A hormone that influences when and how frequently animals eat also appears to affect memory, USC scientists have found.
The study was published in the journal Current Biology on Sept. 17.
Animals and humans have the hormone ghrelin in their stomachs. Ghrelin tells animals, as well as humans, when they are hungry and helps regulate their metabolism, but scientists have never been certain how exactly it works.
To learn more about how ghrelin influences hunger, metabolism and memory, researchers at the USC Dornsife College of Letters, Arts and Sciences collaborated with international scientists on a study on rats.
They disrupted the ability of the ghrelin hormone to communicate to the vagus nerve, a nerve that signals from the gut to the brain, and then monitored the impact on their feeding and cognitive behaviors.
The rats were not anxious, but they began eating more frequently, said the study’s lead and corresponding
The global animals feed market size is poised to grow by USD 92.79 billion during 2020-2024, progressing at a CAGR of almost 4% throughout the forecast period, according to the latest report by Technavio. The report offers an up-to-date analysis regarding the current market scenario, latest trends and drivers, and the overall market environment. The report also provides the market impact and new opportunities created due to the COVID-19 pandemic. Download a Free Sample of REPORT with COVID-19 Crisis and Recovery Analysis.
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Technavio has announced its latest market research report titled Global Animal Feed Market 2020-2024 (Graphic: Business Wire)
The increasing number of product launches will be a significant factor in driving the growth of the animal feed market size. The global animal feed market is witnessing a growing number of product launches by vendors operating in the market.
Some of the world’s leading academics are discussing their work in a series of webinars organised by Durham University and the Chinese Academy of Sciences.
The series, Knowledge Across Borders, will bring together researchers who are outstanding in their fields of expertise to stimulate new, creative and critical thinking, open up new perspectives across cultures, deepen collaboration and share fresh insights.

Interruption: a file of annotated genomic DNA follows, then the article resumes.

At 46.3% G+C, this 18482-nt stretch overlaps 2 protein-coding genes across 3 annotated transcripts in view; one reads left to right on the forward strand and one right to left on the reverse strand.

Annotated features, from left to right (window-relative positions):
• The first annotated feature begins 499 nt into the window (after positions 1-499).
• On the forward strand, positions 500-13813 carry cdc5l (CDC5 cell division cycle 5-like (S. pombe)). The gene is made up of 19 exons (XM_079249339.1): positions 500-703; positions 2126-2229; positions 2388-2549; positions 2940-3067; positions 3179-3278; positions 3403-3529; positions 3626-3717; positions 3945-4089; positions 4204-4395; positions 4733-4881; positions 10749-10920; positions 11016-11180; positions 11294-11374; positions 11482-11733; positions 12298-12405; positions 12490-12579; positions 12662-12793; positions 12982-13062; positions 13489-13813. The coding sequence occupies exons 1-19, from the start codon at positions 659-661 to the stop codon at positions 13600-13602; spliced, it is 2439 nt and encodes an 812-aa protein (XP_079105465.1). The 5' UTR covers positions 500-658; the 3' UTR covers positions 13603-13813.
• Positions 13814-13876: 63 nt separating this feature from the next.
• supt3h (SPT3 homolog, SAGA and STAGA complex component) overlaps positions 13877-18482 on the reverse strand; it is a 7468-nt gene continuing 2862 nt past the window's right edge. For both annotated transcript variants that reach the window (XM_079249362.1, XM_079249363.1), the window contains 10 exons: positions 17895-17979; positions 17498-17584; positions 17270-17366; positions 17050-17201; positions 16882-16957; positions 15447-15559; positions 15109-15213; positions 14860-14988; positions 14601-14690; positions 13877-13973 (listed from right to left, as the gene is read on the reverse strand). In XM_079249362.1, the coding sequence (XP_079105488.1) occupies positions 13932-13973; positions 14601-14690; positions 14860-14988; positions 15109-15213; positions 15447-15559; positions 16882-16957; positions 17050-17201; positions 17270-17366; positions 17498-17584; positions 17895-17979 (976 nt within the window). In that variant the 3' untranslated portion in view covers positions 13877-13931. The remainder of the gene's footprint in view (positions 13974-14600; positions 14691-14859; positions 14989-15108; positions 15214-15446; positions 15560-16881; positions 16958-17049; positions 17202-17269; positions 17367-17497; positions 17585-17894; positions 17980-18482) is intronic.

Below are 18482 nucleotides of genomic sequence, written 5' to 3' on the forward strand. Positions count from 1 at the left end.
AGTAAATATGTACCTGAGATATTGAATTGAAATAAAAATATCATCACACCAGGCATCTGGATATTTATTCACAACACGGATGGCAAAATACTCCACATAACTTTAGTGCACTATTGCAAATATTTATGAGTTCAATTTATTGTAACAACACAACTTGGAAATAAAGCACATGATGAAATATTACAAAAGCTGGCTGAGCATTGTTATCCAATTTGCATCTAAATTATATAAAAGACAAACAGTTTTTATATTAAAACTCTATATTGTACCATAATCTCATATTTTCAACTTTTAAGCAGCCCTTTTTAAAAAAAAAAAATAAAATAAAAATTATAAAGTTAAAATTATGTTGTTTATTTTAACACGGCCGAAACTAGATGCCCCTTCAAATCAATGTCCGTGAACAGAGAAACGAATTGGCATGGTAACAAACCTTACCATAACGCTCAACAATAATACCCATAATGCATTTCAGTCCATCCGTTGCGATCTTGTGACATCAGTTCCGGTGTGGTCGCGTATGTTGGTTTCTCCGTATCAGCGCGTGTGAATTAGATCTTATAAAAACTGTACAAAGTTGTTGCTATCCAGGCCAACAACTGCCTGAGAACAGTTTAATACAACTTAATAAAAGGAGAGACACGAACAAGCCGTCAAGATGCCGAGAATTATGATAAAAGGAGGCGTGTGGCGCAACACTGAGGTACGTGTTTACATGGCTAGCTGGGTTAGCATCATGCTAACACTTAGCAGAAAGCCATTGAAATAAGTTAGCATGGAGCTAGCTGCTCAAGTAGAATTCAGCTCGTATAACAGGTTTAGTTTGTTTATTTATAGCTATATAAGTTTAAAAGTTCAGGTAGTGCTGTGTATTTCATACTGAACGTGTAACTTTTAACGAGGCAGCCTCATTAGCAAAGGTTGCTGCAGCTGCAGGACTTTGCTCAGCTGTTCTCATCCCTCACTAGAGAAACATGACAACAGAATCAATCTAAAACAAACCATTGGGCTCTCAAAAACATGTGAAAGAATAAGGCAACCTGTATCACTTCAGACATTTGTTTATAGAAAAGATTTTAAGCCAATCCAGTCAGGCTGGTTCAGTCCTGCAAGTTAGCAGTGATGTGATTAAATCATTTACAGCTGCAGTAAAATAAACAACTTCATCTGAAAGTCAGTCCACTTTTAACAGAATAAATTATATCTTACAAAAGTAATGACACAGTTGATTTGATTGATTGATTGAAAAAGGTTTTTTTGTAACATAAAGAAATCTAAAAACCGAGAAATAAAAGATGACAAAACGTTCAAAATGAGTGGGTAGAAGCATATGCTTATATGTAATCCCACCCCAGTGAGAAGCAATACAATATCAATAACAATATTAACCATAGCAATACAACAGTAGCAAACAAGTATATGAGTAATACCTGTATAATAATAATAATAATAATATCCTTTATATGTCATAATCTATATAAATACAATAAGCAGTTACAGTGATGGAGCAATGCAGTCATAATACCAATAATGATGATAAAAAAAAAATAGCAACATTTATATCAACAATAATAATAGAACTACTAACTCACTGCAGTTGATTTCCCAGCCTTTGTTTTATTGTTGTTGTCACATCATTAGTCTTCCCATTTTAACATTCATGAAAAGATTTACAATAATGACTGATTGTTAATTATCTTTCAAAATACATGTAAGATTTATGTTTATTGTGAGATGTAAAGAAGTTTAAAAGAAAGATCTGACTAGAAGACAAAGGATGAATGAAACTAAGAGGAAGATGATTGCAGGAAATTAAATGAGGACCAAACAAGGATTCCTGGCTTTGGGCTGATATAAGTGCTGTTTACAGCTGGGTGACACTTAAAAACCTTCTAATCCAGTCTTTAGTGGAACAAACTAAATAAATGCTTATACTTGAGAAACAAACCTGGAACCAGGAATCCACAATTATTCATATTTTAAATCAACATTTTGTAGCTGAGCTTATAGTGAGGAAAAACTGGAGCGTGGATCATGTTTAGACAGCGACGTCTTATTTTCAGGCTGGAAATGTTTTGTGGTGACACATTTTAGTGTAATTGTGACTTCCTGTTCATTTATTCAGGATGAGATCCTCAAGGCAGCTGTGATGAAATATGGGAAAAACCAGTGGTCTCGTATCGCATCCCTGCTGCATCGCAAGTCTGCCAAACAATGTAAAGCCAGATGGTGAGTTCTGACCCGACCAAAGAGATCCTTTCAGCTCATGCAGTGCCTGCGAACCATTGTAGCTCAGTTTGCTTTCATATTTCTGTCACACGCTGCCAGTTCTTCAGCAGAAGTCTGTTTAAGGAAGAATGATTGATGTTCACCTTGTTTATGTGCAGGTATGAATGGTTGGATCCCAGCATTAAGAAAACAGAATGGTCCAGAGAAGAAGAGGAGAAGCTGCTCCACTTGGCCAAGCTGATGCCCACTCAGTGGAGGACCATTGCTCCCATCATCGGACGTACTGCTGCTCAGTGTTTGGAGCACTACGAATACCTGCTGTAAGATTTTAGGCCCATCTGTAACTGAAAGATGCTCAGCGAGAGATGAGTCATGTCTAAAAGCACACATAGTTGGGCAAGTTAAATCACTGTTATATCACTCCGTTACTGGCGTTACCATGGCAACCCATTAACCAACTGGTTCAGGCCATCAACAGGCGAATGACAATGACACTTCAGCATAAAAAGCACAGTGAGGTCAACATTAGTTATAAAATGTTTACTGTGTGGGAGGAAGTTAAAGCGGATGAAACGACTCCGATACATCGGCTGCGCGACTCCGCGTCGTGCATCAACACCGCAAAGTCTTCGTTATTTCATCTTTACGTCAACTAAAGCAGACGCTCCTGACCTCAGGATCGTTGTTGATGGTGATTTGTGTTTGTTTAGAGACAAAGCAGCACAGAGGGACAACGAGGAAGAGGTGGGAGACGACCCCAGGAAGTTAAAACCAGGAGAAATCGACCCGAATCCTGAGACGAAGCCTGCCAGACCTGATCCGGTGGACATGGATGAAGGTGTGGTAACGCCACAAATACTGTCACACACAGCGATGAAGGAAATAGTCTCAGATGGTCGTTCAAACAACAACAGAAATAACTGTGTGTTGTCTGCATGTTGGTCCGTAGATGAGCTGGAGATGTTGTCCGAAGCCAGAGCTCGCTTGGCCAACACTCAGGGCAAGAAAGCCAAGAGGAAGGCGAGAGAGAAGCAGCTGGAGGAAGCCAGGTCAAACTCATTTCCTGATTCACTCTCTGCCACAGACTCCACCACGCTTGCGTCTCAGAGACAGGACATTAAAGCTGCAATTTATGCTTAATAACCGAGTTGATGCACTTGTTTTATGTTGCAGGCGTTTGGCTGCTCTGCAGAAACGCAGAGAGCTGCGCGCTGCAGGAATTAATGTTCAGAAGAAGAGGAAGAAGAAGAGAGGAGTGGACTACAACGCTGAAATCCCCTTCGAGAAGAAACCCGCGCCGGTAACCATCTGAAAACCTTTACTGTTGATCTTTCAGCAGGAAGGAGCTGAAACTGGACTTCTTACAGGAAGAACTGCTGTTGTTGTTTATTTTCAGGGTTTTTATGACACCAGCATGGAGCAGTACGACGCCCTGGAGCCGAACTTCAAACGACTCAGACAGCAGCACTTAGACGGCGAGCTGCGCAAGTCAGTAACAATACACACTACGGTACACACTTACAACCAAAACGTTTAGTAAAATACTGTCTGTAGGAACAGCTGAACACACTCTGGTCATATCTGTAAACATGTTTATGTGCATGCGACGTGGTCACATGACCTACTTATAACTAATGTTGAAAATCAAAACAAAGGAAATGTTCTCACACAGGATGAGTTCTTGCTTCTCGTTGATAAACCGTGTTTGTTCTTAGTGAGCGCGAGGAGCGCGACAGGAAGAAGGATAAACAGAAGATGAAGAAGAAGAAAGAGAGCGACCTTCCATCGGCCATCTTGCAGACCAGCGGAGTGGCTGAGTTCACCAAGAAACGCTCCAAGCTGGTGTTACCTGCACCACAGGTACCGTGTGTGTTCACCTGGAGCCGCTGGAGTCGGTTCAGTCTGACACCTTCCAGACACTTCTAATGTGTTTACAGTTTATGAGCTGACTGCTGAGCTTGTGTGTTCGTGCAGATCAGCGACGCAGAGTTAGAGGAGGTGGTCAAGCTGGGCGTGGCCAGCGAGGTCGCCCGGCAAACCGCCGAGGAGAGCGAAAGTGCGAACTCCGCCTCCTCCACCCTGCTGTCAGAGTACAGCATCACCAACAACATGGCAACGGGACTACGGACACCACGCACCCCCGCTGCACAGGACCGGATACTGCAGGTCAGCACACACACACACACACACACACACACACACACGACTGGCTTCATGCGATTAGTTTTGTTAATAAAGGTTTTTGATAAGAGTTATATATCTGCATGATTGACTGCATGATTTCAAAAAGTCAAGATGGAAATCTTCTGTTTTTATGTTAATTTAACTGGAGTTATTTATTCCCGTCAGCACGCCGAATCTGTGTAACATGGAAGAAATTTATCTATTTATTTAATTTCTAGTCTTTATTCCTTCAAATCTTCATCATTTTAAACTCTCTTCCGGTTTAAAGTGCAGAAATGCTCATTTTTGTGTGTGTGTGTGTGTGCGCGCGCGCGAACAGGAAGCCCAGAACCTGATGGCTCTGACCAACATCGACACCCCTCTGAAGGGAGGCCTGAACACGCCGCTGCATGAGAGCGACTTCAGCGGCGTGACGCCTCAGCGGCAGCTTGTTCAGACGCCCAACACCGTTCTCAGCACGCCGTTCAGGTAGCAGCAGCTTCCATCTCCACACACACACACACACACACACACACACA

The webinars will cover areas such as palaeontology, astronomy and science and technology as well as addressing interdisciplinary challenges.
The first webinar will be held on Thursday 29 October and will be presented by leading palaeontologists, Professor David Harper (Durham University) and Professor Renbin Zhan (Chinese Academy of Sciences/Nanjing Institute of Geology and Palaeontology).
Titled ‘The first carnival of the animals: Causes and consequences of the diversification of Early Palaeozoic marine life’, they will discuss how life has been evolving on our planet for some four billion years but
There was an exchange of animals from North and South America during the GABI
Why there were more animals of North American origin in South America than vice versa has been a mystery
A team of researchers may have found an explanation for the disparity
It’s possible that many South American mammals actually went extinct
Why are there more South American animals of North American origins than North American animals of South American origin? A team of researchers found a possible explanation for the long-held puzzle.
The American continents weren’t always connected but tens of millions of years ago when the land bridge of Panama formed and connected North and South America, there was an exchange of animals between the once separated lands. Called the Great American Biotic Exchange (GABI), it is considered as one of the greatest biogeographical events.
However, one thing that has been puzzling paleontologists